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SPY vs TLT – Chart Shows Trouble
By, Simon Maierhofer
Tuesday June 25, 2013
Years of rising prices have conditioned investors not to fight QE. The recent stock market correction was expected and is nothing out of the ordinary, but the performance of Treasury should raise eyebrows.

Are the days of “Don’t fight the Fed” over?

Obviously it’s too early to tell, but a comparison between the SPDR S&P 500 ETF (SPY) and the iShares Barclays 20+ Year Treasury ETF (TLT) reveals a new twist.

Long-term Treasury bonds might be telling the Fed: “The QE gig is up!” Why?

Stocks and bonds generally have an inverse relationship. When stocks go down, bonds go up and vice versa.

The blue boxes in the chart show that TLT rallied every time SPY declined by more than 5%. Since early 2010, when investors dumped stocks, they stocked up on bonds. When confidence in stocks ebbs, confidence in bonds flows.

This time is different!

Since the May 28 high, SPY has fallen as much as 7.9%. At the same time TLT has lost as much as 9.1%. Yes, long-term Treasuries got hit harder than stocks.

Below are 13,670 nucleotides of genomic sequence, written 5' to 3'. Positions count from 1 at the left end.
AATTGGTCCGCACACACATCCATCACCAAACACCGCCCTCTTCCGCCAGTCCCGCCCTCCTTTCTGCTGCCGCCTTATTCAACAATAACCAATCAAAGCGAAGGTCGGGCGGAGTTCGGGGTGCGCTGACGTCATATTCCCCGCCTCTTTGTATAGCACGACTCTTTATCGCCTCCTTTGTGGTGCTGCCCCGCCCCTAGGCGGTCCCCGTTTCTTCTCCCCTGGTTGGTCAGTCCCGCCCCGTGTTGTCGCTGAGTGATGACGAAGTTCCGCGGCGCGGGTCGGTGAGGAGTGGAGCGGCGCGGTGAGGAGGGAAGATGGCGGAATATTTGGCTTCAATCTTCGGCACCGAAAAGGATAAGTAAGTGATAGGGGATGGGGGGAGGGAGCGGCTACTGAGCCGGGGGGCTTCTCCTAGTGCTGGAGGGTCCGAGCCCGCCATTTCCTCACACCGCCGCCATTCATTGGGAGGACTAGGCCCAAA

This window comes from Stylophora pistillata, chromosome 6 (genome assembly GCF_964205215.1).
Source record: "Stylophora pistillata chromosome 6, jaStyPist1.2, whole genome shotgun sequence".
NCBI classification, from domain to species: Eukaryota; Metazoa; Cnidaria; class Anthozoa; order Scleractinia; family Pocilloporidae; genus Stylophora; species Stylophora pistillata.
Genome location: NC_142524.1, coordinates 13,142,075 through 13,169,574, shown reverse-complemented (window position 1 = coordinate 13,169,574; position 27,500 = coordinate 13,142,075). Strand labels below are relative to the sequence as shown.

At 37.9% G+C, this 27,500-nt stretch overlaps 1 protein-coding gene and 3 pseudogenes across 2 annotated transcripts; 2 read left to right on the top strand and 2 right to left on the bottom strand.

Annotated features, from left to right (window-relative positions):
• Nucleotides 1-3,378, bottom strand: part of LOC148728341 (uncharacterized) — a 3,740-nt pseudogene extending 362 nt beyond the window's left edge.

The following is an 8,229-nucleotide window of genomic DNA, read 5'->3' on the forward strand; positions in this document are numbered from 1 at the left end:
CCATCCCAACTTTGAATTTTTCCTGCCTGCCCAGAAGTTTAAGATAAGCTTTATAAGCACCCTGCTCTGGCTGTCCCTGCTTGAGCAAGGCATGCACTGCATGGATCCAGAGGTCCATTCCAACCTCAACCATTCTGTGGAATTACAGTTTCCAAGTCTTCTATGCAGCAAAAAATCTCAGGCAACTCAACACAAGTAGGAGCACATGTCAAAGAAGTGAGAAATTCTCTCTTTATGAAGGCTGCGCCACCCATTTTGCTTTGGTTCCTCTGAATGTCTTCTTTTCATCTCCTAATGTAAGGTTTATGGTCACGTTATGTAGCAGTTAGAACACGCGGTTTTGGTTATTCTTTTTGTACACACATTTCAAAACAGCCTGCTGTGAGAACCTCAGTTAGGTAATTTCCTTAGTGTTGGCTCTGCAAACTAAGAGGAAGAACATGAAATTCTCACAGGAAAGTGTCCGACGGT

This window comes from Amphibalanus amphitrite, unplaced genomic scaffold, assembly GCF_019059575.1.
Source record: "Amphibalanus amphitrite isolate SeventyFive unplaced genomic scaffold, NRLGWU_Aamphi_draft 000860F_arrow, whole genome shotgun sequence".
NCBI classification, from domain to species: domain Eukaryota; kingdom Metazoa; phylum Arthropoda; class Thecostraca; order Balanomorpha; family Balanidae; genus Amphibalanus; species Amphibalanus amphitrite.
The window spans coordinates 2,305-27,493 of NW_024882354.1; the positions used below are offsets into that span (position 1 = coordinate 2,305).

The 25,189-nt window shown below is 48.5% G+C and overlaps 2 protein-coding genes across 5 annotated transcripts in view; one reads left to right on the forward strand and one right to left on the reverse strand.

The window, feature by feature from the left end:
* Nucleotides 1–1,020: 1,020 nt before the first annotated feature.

What does this mean? In short, it’s a warning shot across the bow.

The Federal Reserve has been funneling QE-money into purchases of its own Treasuries. This (until recently) has kept prices afloat and interest rates low.

The fact that investors are dumping Treasuries despite falling stocks is an early warning sign that they have lost faith in the Federal Reserve’s ability to artificially prop up prices.

It is said that bond investors are smarter than stock investors and bond investors seem to have lost trust in the Fed’s QE. If bond investors’ suspicion spills over into the stock market, watch out.

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